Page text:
The Dubliners capped a fine night for the Irish at this year’s BBC Radio 2 Folk Awards, accepting a lifetime achievement award and ending the night in style.
The veteran Irish band received a message of praise from the President of Ireland, Michael D. Higgins, for their contribution to Irish culture, which had raised the band to the level of “ambassadors” for the whole nation.
And the Young Folk Award went to the band Ioscaid, a group of youngsters from the counties of Down, Armagh, Tyrone and Derry.
John Sheahan, from The Dubliners, said: “It has been a great night for the Irish. It is wonderful and a real honour to receive this award and get that message from the President. He’s a lovely guy and we didn’t know about it.”
The climax of last night’s award ceremony, broadcast live on Radio 2 from The Lowry in Salford, came with The Dubliners singing Dirty Old Town, a traditional folk standard, written by Ewan MacColl, about the city of Salford.
Sheahan, who said the award was for the band’s “first 50 years in the business”, added: “There is something special about that, it came from this immediate area and Ewan MacColl was such a talented writer we have recorded lots of his songs.”
American Pie singer Don McLean also performed live and also received a lifetime achievement award.
He said: “I thank the BBC for thinking of me and honouring me with this award.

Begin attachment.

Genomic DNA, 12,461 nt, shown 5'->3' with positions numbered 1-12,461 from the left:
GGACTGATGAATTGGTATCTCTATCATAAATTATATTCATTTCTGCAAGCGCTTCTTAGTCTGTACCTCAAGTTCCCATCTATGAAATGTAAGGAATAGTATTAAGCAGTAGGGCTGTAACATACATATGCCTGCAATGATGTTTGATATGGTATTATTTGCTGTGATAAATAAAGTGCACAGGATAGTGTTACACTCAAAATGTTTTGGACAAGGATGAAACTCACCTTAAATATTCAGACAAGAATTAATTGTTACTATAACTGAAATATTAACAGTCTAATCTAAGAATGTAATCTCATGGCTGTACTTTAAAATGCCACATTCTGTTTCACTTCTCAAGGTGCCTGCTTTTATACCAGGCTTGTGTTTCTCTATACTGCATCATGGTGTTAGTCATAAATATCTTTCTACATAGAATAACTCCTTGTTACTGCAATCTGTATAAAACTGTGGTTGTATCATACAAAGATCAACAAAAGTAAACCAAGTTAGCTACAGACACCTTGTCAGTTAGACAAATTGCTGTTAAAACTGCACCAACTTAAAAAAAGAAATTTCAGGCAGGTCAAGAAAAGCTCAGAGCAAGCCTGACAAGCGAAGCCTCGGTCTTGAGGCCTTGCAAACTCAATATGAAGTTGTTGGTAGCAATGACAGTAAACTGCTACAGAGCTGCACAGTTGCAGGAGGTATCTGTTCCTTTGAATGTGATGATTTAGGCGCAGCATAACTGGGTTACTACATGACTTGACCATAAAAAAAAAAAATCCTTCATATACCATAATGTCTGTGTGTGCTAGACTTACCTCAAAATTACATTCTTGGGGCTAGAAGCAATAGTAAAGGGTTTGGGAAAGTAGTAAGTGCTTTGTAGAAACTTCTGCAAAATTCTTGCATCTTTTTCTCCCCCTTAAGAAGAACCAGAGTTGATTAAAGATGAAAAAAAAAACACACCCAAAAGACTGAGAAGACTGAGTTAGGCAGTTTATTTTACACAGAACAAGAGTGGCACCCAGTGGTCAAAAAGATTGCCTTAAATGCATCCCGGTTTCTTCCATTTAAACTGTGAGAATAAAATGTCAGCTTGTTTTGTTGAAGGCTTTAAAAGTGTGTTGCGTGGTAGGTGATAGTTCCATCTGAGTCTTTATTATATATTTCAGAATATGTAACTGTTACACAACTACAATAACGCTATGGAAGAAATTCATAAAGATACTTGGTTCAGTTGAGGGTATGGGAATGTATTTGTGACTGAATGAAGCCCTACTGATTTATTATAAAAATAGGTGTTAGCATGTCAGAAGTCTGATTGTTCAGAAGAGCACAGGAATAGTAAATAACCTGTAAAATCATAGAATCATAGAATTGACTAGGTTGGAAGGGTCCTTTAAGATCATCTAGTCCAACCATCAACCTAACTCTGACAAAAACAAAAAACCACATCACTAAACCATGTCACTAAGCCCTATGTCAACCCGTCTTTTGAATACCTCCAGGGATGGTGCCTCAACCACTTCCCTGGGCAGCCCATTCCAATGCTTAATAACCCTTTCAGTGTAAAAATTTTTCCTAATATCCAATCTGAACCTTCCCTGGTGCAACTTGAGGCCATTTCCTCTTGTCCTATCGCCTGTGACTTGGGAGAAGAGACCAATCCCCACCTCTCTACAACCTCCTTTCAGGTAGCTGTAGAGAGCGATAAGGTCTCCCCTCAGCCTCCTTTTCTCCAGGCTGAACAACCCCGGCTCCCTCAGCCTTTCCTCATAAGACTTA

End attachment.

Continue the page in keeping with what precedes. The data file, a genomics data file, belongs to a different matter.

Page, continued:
“The UK audience has been among the most loyal for over 40 years and without them certainly I wouldn’t be considered for this honour, so I thank the BBC and I thank the British public.”
Hosted by Mike Harding, the awards, now in its 13th year, aimed to celebrate the UK’s vibrant folk scene – currently undergoing a resurgence.
The night in part belonged to June Tabor and Oysterband who picked up four awards for Best Album, Best Traditional Track, Best Group, while June was crowned Folk Singer of the Year.
Tim Edey picked up two awards, Musician of the Year and with Brendan Power the gong for Best Duo.
For the first time the Best Original Song prize was given to two winners, with Bella Hardy’s The Herring Girl and Steve Tilston’s The Reckoning sharing the honours.
The Home Service, whose Live 1986 album was released in 2011 following the discovery of a 25-year old tape, were named as Best Live Act.
Special recognition went to Ian Campbell and Bill Leader who were honoured with the Good Tradition Award which pays tribute to those who keep traditional folk music alive.
Malcolm Taylor OBE, Director of the Vaughan Williams Memorial Library at the English Folk Dance and Song Society was recognised for his 30 years of service as the recipient of the Roots Award.
Celebrities who were on presenting duty on the night included singer-songwriter Ralph McTell, Billy Elliot playwright Lee Hall, Coronation Street’s Kate Ford (Tracy Barlow), comedians Ed Byrne and Jeremy Hardy and BBC broadcasters Stuart Maconie and Paul Gambaccini.
Highlights of the show will be available on the BBC Red Button for seven days after the award ceremony.